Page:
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Floating bikeway joins pot of ideas for London cycling

When it comes to how best to cater for cyclists in the UK’s capital, more ideas are being "floated" than ever before. The latest is the Thames Deckway, a 7-mile (11km) stretch of cycle path that would float alongside the banks of London’s famed river.

Thames Deckway is a concept proposed by River Cycleway Consortium, which is led by architect David Nixon and environmental entrepreneur Anna Hill, in conjunction with Arup and David Broughton Architects. Running from Battersea to Canary Wharf, the waterside cycle path would decrease journey times by up to 30 minutes, the consortium predicted.

One of the downsides of the seven miles of floating decking, which would potentially have to carry thousands of commuting cyclists, would be its prohibitive costs. At an estimated £600 million (€755m, US$955m), the consortium suggested off-setting the costs by charging cyclists £1.50 (€1.80, US$2.40) per journey. A single Tube journey, by comparison, is currently £4.70 (€5.90, US$7.50).

German Dector-Vega, London director for sustainable transport charity Sustrans, expressed concerns about the price tag. "It’s exciting to see innovation and new ideas focused so much on cycling, perhaps for the first time in our generation," he told Leisure Architecture. "However, despite being well intentioned, this Deckway scheme wouldn’t provide good value for money."

"The £600 million would be much better spent on high quality routes that help people make local and longer distance journeys, including better links across the river such as the Thames Cycle Bridge proposed for Canary Wharf to Rotherhithe," Dector-Vega said. "Cycle infrastructure needs to join up to give people real travel choices; without good access routes high profile flagship ideas such as these are not feasible."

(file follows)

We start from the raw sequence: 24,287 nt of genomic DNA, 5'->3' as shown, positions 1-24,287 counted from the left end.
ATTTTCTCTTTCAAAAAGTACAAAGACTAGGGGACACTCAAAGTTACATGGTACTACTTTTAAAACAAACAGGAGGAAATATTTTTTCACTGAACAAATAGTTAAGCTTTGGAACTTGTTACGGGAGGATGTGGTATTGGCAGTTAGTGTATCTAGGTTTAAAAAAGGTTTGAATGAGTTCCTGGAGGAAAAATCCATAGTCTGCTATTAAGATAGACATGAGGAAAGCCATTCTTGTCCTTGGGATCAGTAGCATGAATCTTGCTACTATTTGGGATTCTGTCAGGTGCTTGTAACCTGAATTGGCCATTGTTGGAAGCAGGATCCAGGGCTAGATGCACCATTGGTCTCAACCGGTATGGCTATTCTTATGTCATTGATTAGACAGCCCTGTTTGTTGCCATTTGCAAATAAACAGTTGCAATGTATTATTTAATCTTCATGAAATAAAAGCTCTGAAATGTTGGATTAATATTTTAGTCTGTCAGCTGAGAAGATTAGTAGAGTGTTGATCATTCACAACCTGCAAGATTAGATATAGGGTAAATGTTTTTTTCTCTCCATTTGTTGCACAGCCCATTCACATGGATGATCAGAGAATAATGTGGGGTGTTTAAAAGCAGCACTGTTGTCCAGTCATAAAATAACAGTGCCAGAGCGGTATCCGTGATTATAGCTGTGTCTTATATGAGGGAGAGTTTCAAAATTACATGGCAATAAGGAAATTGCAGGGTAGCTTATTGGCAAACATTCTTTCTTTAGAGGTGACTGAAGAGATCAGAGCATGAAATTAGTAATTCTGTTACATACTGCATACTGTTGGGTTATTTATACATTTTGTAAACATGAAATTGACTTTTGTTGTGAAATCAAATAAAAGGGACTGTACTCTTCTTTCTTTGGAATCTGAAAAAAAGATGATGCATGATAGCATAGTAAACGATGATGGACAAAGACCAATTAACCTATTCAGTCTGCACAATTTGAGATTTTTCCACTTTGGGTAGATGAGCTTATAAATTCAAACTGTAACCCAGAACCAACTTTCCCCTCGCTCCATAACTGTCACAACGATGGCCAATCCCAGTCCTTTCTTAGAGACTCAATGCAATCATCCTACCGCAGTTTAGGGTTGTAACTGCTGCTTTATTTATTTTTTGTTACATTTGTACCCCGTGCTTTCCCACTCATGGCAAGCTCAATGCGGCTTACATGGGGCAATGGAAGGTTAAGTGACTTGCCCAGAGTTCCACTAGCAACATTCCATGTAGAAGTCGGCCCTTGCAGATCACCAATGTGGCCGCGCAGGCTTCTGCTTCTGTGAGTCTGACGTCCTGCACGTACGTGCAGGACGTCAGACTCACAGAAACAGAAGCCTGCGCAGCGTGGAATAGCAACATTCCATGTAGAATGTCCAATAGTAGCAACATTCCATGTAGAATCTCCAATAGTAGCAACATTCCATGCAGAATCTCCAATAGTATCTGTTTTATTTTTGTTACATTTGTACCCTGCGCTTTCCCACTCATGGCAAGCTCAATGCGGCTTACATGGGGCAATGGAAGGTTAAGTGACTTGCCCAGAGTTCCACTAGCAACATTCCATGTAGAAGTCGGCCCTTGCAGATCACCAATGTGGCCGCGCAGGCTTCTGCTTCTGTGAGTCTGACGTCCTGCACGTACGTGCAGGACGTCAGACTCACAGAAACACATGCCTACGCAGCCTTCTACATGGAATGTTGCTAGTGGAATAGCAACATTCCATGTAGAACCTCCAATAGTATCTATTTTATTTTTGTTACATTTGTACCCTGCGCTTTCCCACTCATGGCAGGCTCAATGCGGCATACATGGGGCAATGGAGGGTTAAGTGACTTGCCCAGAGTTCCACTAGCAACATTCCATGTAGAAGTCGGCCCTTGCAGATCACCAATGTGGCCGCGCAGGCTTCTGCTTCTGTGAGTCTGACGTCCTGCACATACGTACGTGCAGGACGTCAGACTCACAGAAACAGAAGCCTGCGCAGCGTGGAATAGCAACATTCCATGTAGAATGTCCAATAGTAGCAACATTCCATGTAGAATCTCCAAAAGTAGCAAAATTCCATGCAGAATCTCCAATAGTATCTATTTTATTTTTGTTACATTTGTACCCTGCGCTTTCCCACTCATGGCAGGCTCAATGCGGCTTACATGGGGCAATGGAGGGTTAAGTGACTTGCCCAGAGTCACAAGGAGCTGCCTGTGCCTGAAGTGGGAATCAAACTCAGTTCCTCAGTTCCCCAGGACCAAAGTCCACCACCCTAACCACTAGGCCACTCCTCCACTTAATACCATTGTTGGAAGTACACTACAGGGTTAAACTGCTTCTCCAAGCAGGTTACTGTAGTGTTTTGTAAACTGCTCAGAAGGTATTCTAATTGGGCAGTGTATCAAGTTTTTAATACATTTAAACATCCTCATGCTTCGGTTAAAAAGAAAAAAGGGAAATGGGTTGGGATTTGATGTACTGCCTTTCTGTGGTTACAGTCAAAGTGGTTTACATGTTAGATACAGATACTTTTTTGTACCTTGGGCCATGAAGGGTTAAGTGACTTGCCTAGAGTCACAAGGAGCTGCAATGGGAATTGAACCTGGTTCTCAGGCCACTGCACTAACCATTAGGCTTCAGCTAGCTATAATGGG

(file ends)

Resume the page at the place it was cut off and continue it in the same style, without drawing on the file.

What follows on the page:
Keeping cyclists safe on the roads has become an increasingly important matter as the number of commuters and leisure riders taking to two wheels has soared in recent years, reaching 582,000 cycle trips per day in 2012 according to Transport for London (TfL) figures. That figure signifies an 80.1 per cent increase in daily cycle trips since 2002.

However, cycling tends to be a contentious topic for some Londoners. The Thames Deckway has already received criticism from the Port of London Authority, who told The Wharf newspaper: "An idea like this needs to take account of the practical realities of this fast flowing and very busy tidal river … The placing of such a structure would reduce navigable space, increase congestion and present a serious risk of collision."

A spokesman for the consortium responded: "London needs to think outside the box of conventional solutions to solve its deep-seated traffic and pollution problems. The Thames offers vast, untapped potential to ease and improve London's infrastructure problems. What is needed is imagination to unleash it."

With few off-road options, the majority of cyclists – and motorists – believe a separate avenue for bicycle riders would be speedier and safer for all. London Mayor Boris Johnson is planning a cross-city route that’s segregated from traffic – a “super highway” or “Cross-rail” for bikes – that runs from north to south and another from east to west.

Foster and Partner’s plans for a progressive SkyCycle network, which would cover more than 130 miles, has also sparked discussion.

Johnson’s 21-mile cycle path plan – which has received public support from companies like RBS, Orange and Unilever, though criticism from other quarters that it will cause congestion – might not be as futuristic or glamorous as those that float on water or soar above the ground, but might prove finally to be easier, cheaper, more practical and more feasible to build.

Meanwhile, on the outskirts of London, three boroughs have been given money to persuade them to become “mini-Hollands” in a bid to revolutionise residents' cycling habits.

When it comes to how best to cater for cyclists in the UK’s capital, more ideas are being "floated" than ever before. The latest is the Thames Deckway, a 7-mile (11km) stretch of cycle path that would float alongside the banks of London’s famed river. Thames Deckway is a concept proposed by River Cycleway Consortium, which is led by architect David Nixon and environmental entrepreneur Anna Hill, in conjunction with
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The proposed floating bikeway would take cyclists past famous London landmarks like City Hall and the Shard / Shutterstock
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